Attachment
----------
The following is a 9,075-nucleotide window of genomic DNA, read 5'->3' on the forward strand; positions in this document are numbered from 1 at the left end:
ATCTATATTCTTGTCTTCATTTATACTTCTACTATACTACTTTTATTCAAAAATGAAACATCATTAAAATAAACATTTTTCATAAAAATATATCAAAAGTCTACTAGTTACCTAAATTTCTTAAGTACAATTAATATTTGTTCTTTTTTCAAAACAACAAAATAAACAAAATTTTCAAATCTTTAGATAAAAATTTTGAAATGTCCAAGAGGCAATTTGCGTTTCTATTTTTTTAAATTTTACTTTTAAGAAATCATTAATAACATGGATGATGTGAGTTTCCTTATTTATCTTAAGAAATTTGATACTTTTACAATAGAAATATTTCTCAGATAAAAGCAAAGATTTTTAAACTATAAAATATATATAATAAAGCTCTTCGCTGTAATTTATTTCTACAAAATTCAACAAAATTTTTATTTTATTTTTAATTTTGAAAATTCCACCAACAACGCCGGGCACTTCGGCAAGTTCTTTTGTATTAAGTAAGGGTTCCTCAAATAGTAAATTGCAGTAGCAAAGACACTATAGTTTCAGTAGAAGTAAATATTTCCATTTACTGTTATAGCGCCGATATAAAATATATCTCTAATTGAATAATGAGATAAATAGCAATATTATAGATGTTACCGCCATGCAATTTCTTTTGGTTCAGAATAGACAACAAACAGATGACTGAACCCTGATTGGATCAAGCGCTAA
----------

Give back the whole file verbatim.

The following is a 9,075-nucleotide window of genomic DNA, read 5'->3' on the forward strand; positions in this document are numbered from 1 at the left end:
ATCTATATTCTTGTCTTCATTTATACTTCTACTATACTACTTTTATTCAAAAATGAAACATCATTAAAATAAACATTTTTCATAAAAATATATCAAAAGTCTACTAGTTACCTAAATTTCTTAAGTACAATTAATATTTGTTCTTTTTTCAAAACAACAAAATAAACAAAATTTTCAAATCTTTAGATAAAAATTTTGAAATGTCCAAGAGGCAATTTGCGTTTCTATTTTTTTAAATTTTACTTTTAAGAAATCATTAATAACATGGATGATGTGAGTTTCCTTATTTATCTTAAGAAATTTGATACTTTTACAATAGAAATATTTCTCAGATAAAAGCAAAGATTTTTAAACTATAAAATATATATAATAAAGCTCTTCGCTGTAATTTATTTCTACAAAATTCAACAAAATTTTTATTTTATTTTTAATTTTGAAAATTCCACCAACAACGCCGGGCACTTCGGCAAGTTCTTTTGTATTAAGTAAGGGTTCCTCAAATAGTAAATTGCAGTAGCAAAGACACTATAGTTTCAGTAGAAGTAAATATTTCCATTTACTGTTATAGCGCCGATATAAAATATATCTCTAATTGAATAATGAGATAAATAGCAATATTATAGATGTTACCGCCATGCAATTTCTTTTGGTTCAGAATAGACAACAAACAGATGACTGAACCCTGATTGGATCAAGCGCTAA